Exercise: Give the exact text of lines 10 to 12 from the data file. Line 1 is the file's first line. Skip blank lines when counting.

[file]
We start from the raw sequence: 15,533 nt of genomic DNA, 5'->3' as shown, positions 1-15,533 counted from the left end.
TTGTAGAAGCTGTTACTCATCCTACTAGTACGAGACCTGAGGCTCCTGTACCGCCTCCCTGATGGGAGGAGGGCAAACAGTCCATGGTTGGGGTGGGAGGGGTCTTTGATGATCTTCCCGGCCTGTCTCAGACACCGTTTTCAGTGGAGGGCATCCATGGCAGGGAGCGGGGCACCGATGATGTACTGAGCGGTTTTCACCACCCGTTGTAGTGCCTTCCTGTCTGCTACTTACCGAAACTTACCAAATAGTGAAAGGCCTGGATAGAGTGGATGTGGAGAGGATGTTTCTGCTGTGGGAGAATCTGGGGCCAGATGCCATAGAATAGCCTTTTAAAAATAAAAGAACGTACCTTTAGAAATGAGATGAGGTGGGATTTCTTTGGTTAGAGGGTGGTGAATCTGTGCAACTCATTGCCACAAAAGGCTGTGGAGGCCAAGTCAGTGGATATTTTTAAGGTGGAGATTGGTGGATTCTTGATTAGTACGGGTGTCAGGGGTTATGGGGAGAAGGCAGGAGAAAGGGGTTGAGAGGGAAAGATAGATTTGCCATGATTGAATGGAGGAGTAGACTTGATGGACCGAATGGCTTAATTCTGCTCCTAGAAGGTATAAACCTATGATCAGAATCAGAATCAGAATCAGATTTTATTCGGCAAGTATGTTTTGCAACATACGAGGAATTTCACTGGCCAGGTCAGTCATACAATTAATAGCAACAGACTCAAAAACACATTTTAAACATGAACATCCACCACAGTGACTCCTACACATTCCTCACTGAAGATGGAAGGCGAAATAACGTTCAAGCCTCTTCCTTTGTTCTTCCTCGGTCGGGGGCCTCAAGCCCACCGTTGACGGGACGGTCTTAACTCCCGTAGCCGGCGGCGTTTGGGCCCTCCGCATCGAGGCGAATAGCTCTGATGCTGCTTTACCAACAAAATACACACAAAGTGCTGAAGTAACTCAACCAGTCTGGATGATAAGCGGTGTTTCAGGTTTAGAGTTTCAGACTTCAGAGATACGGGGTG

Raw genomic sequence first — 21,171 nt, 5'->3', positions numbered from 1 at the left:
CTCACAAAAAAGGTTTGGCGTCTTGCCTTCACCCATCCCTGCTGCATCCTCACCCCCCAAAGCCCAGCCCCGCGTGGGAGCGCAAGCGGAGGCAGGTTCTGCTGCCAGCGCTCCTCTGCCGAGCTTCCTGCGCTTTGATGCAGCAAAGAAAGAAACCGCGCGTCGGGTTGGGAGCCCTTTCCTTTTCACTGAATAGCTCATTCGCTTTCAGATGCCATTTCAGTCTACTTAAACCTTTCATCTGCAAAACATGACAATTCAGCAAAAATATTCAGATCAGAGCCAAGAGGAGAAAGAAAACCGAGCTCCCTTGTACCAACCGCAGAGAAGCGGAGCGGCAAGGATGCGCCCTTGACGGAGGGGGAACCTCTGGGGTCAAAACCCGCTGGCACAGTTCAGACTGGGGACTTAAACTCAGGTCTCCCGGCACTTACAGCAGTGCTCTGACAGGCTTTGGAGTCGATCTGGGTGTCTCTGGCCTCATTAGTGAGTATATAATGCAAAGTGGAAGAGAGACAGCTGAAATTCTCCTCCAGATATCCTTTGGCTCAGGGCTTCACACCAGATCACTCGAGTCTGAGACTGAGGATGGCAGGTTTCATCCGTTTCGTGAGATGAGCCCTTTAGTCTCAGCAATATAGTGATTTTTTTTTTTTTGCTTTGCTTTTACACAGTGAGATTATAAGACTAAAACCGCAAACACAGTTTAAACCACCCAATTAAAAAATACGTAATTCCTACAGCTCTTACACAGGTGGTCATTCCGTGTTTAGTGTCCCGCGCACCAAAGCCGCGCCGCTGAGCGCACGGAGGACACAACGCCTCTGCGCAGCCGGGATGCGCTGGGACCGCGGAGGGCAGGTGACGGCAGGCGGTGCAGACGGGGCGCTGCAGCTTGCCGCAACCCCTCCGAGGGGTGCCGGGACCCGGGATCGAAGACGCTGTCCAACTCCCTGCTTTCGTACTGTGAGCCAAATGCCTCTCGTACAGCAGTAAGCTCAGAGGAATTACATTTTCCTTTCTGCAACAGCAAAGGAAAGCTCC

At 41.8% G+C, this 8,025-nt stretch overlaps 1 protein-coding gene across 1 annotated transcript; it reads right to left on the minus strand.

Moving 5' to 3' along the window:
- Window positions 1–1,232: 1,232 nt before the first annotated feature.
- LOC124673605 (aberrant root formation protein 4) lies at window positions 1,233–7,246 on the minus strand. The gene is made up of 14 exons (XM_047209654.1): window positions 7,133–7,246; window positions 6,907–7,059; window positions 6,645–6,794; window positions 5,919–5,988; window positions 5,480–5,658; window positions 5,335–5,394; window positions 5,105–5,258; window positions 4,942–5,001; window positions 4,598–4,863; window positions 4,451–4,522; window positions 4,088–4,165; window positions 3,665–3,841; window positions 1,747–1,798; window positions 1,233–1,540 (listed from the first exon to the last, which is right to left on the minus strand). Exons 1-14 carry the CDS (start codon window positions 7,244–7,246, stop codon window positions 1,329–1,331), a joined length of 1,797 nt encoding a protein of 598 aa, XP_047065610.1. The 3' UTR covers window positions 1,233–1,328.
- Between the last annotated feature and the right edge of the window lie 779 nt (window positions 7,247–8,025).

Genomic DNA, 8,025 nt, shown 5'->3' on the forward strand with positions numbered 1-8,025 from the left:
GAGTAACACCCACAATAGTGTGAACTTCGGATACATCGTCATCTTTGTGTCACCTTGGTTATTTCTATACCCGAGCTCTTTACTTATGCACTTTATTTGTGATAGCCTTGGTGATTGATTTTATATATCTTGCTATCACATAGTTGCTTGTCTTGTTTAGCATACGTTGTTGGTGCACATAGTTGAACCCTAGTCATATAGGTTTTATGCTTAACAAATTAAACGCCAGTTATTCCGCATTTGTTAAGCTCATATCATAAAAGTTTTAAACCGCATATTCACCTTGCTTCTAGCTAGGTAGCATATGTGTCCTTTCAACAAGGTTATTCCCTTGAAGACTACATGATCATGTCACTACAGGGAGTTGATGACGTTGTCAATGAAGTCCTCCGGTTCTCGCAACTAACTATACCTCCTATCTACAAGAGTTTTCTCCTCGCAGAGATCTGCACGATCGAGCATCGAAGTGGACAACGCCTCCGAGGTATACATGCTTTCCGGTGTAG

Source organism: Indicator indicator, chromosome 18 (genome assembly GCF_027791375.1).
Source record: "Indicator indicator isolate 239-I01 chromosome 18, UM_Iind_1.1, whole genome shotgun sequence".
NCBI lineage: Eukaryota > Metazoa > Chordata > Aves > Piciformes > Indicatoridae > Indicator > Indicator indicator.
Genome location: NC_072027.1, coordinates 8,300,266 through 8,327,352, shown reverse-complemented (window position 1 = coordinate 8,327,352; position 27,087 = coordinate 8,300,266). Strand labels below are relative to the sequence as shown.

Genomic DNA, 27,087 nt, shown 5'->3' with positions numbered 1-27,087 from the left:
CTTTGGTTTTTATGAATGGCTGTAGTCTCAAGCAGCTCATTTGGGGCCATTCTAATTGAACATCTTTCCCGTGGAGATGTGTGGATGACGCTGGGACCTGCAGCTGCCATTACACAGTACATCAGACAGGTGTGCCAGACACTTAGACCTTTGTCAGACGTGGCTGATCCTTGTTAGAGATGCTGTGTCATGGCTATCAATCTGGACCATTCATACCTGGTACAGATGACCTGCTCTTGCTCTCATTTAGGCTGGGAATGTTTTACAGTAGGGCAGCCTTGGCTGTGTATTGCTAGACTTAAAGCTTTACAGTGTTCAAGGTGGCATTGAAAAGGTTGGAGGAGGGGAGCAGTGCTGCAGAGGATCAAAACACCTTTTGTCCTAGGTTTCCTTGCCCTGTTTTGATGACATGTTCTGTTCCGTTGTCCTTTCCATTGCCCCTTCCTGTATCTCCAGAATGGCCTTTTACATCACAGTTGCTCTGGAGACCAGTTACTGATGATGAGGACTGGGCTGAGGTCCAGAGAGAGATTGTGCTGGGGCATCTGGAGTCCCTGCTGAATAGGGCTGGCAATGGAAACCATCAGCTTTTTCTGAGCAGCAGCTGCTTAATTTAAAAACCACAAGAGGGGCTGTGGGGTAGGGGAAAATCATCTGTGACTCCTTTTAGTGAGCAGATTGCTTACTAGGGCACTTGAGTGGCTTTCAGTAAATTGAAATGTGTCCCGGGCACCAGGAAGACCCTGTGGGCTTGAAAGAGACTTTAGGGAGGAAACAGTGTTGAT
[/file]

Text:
Genomic DNA, 8,025 nt, shown 5'->3' on the forward strand with positions numbered 1-8,025 from the left:
GAGTAACACCCACAATAGTGTGAACTTCGGATACATCGTCATCTTTGTGTCACCTTGGTTATTTCTATACCCGAGCTCTTTACTTATGCACTTTATTTGTGATAGCCTTGGTGATTGATTTTATATATCTTGCTATCACATAGTTGCTTGTCTTGTTTAGCATACGTTGTTGGTGCACATAGTTGAACCCTAGTCATATAGGTTTTATGCTTAACAAATTAAACGCCAGTTATTCCGCATTTGTTAAGCTCATATCATAAAAGTTTTAAACCGCATATTCACCTTGCTTCTAGCTAGGTAGCATATGTGTCCTTTCAACAAGGTTATTCCCTTGAAGACTACATGATCATGTCACTACAGGGAGTTGATGACGTTGTCAATGAAGTCCTCCGGTTCTCGCAACTAACTATACCTCCTATCTACAAGAGTTTTCTCCTCGCAGAGATCTGCACGATCGAGCATCGAAGTGGACAACGCCTCCGAGGTATACATGCTTTCCGGTGTAG

Source organism: Indicator indicator, chromosome 18 (genome assembly GCF_027791375.1).